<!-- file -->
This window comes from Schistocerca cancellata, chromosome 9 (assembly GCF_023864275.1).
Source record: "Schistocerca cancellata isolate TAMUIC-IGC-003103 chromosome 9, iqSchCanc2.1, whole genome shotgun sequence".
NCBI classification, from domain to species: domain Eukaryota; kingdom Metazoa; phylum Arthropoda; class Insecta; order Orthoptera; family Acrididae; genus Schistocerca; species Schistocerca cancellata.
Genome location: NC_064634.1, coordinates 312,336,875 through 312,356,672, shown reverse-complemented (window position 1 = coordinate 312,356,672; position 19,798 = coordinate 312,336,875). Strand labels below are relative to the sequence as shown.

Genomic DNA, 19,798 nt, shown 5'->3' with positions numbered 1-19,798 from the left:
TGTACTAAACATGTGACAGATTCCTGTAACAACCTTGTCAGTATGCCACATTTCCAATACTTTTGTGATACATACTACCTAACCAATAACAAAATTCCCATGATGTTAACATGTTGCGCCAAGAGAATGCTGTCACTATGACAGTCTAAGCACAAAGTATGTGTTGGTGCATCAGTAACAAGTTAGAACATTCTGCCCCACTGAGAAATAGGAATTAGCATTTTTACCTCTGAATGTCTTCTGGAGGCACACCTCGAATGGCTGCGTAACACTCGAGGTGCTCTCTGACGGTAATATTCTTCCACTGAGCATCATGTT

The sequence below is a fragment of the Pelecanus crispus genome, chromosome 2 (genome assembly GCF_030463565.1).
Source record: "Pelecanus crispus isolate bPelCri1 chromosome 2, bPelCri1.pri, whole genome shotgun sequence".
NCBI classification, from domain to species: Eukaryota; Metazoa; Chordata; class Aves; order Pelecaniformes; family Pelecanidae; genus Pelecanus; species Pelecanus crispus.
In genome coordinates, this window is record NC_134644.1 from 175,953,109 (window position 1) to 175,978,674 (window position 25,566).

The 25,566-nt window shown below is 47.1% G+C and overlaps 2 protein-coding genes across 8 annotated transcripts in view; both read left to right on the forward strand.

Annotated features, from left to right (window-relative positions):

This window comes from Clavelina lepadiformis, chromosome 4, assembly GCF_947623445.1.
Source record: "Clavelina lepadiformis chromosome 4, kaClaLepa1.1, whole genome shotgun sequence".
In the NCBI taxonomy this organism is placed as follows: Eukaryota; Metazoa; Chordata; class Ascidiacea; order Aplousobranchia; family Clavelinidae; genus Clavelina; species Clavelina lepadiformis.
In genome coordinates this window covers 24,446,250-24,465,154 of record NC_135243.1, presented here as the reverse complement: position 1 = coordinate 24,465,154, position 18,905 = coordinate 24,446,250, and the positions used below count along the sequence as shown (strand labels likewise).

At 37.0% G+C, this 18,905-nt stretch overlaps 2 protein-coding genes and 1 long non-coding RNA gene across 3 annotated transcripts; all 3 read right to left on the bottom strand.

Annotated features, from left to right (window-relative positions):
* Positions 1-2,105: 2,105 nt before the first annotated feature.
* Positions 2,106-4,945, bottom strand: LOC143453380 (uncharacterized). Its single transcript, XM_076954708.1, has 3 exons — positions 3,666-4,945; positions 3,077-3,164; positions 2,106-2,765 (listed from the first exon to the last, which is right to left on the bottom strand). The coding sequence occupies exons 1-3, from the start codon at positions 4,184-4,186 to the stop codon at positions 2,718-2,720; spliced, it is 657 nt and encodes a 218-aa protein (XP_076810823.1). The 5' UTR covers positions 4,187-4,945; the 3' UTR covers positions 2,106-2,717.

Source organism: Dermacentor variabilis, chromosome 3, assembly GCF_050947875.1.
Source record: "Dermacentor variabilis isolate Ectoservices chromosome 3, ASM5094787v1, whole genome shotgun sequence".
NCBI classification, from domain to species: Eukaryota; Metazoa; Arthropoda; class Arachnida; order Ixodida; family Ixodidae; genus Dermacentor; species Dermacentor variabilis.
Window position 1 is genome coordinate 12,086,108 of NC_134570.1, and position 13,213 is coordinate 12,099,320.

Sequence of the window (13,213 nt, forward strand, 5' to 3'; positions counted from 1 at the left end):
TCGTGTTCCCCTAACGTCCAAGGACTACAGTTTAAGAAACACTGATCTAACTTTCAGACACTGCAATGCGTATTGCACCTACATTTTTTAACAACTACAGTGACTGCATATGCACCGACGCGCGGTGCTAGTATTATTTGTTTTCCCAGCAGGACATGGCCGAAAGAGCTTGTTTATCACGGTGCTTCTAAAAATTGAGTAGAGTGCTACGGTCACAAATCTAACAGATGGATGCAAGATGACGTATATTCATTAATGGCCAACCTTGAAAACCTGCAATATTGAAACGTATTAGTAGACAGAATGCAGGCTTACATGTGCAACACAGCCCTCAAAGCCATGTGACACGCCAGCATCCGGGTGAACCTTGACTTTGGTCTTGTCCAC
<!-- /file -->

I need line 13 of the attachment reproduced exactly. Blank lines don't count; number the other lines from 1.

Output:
This window comes from Clavelina lepadiformis, chromosome 4, assembly GCF_947623445.1.